Fighting climate change may seem like a Hail Mary pass, but the New Orleans Super Bowl Host Committee is running a play, called Geaux Green, to tackle the emissions from the big game between the San Francisco 49′ers and the Baltimore Ravens. The Committee also developed a game plan for fans to block their own emissions from blitzing the planet's atmosphere.
The electricity used by the Superdome, team hotels and other Super Bowl related venues will total approximately 4,500 megawatts and make Earth the receiver of 3.8 million pounds of carbon dioxide pollution. That gas release will be intercepted by the purchase of carbon credits at three different locations.
Super Bowl Carbon Defensive Line:
Denton Landfill Gas – This landfill in Texas captures the methane released by rotting garbage and uses it to power electricity generators.
Garcia River Forest – Nearly 24,000 acres of redwood forest in northern California lock carbon away in the structural materials of the trees.
Green Meadows Farm – The 3,000 cows of this farm in Michigan produce tons of manure. The methane produced by that poo as it putrefies is collected and used to run electricity generators.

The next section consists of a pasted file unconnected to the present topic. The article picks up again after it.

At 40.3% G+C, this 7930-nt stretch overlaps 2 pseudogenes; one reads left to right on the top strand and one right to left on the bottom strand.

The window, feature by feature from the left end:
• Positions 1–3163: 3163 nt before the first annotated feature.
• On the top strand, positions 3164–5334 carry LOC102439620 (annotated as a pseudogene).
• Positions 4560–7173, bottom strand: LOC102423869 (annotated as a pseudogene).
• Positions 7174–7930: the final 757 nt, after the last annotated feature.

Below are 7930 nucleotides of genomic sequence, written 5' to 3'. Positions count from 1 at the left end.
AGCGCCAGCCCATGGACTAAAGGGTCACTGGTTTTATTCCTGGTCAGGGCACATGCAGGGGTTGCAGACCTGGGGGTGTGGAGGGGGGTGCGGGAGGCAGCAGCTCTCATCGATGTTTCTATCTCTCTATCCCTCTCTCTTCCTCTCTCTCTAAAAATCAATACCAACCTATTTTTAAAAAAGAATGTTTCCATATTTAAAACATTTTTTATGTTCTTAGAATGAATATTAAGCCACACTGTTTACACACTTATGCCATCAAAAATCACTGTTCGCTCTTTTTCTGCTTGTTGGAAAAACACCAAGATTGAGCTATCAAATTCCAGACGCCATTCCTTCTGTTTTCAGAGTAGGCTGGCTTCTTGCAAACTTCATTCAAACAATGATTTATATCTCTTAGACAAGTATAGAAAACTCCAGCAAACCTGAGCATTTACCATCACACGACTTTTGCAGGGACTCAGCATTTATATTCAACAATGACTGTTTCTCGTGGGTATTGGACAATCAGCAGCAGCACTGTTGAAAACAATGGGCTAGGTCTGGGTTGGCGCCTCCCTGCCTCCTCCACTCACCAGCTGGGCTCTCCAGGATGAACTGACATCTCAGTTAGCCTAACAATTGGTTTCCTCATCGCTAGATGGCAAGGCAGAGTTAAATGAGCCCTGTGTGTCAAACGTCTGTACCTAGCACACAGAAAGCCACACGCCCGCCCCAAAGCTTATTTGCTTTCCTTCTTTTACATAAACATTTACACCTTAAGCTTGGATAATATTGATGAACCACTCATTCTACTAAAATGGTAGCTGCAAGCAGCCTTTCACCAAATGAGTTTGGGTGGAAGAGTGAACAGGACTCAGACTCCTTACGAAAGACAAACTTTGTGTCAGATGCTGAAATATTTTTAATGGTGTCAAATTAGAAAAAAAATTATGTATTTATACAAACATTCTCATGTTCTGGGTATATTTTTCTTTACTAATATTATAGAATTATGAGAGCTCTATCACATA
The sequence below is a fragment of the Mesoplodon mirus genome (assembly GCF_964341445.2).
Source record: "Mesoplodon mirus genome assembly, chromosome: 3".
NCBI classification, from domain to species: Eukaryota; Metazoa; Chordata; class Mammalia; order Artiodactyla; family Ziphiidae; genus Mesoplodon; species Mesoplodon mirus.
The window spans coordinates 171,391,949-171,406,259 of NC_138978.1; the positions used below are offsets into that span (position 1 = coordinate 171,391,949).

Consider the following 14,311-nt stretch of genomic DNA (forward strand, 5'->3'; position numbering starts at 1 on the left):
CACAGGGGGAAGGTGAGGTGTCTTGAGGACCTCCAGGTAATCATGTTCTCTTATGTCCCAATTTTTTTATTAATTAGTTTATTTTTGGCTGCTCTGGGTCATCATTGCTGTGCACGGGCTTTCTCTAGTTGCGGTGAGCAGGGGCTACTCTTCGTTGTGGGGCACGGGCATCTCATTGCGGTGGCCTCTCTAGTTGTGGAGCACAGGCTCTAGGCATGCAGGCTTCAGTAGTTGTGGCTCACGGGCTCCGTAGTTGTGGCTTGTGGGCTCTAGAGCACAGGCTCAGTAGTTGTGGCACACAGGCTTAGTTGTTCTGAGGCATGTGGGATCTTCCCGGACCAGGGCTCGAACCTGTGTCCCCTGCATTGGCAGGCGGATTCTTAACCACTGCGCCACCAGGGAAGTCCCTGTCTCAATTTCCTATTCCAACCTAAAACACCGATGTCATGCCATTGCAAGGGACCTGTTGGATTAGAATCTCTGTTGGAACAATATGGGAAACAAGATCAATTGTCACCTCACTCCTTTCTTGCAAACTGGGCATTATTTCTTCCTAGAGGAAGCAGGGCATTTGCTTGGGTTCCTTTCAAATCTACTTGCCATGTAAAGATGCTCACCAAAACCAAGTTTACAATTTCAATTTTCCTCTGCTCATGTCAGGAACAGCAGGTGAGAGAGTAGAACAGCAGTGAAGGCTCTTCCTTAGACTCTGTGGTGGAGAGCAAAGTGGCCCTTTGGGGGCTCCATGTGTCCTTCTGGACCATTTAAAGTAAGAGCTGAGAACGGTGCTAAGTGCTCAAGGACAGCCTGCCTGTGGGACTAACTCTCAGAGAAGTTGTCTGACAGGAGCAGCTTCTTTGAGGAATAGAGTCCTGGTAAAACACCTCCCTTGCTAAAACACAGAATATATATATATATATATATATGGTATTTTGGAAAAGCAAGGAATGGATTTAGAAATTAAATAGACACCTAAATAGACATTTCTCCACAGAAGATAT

Fans can get some anti-climate-change game time by buying carbon credits to offset the pollution footprint they create when going long to travel to New Orleans. The Geaux Green website provides fans a means of calculating their carbon pollution and buying credits to sack their emissions.
Armchair carbon quarterbacks can get in the game too. The Geaux Green website features a game in which fans can vote for which NFL team has the most environmentally friendly fans. Participants are encouraged to pledge to run eco-friendly plays, such as using fluorescent bulbs, carpooling or planting a tree.
Currently, football fans have pledged to save approximately 22,500,000 pounds of carbon dioxide. New Orleans fans are proving to be saints by pledging the most so far. Denver Broncos supporters are in second for their efforts to buck global warming. Third place Packers fans are proving it isn't just their jerseys that are green.
IMAGE: The 2009 Baltimore Ravens (Tony the Tiger, Wikimedia Commons)